Tuesday, March 06, 2018

Beliefs, Desires, and the Nature of Value

I am wondering about whether the claims made in yesterday's post can ultimately defeat one of the larger branches of moral philosophy.

This branch equates a "desire that P" with a "motivational belief that P is worth pursuing". Certain moral realists prefer the "motivational belief" option because it would make moral attitudes objectively true or false. They adopt this way of talking specifically because they dislike the option of grounding moral value on desires.

My traditional objection to this view goes as follows.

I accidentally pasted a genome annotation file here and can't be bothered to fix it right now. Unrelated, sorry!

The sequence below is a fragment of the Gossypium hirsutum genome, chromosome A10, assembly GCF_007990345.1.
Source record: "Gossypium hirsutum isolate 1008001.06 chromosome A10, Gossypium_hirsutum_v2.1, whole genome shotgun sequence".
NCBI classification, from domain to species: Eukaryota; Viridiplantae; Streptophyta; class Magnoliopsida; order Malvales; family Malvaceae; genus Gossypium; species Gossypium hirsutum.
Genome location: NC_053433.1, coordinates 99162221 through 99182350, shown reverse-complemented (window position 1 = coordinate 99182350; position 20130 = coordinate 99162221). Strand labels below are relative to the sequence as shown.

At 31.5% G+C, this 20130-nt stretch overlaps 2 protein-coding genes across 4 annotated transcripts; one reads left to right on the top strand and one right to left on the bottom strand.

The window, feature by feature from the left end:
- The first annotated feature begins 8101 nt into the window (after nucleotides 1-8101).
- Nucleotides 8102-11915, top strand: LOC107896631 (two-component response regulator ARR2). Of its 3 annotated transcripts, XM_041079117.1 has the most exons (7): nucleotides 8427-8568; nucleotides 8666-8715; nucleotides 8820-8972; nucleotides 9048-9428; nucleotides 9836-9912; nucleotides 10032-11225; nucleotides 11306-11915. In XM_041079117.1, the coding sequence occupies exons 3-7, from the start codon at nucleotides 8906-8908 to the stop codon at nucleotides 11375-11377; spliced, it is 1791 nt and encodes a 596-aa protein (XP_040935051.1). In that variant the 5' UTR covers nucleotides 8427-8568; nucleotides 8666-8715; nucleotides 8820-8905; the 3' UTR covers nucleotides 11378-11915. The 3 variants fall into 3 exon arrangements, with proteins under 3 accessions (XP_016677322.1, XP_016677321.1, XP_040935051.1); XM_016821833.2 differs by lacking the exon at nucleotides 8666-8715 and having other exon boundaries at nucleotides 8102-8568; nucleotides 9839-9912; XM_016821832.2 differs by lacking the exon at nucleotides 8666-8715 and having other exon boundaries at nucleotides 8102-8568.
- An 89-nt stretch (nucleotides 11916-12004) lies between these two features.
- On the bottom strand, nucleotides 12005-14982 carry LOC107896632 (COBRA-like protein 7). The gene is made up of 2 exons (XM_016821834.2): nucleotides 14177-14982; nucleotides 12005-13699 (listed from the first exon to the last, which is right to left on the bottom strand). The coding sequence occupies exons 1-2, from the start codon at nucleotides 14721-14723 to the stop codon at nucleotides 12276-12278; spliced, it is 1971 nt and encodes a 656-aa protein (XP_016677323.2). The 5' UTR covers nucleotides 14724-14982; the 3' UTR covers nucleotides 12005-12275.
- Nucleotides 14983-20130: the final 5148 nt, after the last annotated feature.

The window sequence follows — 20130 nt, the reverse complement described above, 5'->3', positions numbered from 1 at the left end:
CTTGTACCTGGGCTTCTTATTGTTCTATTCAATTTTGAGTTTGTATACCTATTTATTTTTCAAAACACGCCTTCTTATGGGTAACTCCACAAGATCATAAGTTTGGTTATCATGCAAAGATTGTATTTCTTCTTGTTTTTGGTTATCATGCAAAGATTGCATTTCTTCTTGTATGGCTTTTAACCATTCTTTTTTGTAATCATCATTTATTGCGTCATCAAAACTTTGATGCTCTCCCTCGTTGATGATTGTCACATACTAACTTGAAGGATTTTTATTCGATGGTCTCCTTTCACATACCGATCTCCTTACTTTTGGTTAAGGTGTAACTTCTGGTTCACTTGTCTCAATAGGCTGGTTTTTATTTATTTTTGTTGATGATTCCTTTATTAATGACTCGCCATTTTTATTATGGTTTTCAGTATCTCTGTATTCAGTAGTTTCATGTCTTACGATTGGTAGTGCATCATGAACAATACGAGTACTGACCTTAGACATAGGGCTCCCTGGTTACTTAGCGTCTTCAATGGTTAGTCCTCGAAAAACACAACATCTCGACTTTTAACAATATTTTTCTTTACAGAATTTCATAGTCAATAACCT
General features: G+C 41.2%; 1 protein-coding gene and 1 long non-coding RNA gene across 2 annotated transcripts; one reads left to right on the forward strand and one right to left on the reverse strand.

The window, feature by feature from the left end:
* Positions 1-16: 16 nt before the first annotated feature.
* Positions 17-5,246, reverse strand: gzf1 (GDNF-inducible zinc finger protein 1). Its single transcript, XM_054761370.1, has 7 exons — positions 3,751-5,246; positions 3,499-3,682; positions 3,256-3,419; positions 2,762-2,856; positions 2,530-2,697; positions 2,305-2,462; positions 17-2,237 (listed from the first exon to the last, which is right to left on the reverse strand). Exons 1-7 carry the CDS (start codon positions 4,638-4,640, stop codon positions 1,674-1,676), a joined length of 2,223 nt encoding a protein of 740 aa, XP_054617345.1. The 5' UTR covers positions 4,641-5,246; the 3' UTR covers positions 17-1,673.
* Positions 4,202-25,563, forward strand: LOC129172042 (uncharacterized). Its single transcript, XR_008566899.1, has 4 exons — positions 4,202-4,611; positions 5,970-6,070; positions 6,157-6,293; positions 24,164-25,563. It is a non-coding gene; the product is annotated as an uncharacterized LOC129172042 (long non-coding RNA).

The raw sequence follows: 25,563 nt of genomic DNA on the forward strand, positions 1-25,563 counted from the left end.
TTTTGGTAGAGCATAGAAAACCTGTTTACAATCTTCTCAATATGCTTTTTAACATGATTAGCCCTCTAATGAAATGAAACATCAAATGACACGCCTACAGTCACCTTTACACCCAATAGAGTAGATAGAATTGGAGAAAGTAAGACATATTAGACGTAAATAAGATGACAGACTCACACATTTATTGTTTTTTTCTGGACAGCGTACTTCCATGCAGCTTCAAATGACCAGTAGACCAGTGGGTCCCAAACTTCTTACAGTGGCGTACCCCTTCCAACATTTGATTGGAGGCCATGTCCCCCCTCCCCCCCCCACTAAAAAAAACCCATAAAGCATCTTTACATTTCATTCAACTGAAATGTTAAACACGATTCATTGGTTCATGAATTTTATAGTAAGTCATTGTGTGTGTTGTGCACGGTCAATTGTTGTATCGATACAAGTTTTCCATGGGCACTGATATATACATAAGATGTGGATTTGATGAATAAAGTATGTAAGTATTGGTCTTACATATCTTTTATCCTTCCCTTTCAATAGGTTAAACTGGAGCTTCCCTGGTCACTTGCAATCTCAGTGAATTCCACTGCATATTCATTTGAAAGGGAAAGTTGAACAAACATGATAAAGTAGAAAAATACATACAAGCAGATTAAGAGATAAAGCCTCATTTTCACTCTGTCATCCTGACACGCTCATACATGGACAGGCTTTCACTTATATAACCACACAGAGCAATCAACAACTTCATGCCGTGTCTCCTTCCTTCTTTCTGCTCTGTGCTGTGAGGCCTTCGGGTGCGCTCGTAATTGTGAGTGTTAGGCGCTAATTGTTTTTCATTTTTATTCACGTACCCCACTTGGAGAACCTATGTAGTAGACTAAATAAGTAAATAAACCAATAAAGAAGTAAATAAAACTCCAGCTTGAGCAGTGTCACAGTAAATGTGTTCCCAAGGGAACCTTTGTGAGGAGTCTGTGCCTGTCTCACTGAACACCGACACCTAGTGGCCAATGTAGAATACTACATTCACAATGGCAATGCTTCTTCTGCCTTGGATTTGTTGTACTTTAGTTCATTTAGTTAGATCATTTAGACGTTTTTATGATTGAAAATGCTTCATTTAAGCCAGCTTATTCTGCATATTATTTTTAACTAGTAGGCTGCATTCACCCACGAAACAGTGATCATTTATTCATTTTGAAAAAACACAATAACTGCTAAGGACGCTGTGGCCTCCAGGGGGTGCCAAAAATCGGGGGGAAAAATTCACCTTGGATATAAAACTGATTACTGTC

Fine, let us take the view that we can analyze "P is good" in terms of a "motivational belief that P is worth pursuing."

A "belief that P" is true iff P is true. That is to say, a belief that Denver is the capital of Colorado is true if and only if "Denver is the capital of Colorado" is true. So, "motivational belief that P is worth pursuing" is true if and only if "P is worth pursuing" is true.

Now, we can make sense of "Denver is the capital of Colorado", so we can tell, independent of having the belief, whether the the proposition that is the object of the belief is true.

Now, the person who proposes a motivational belief theory has two problems.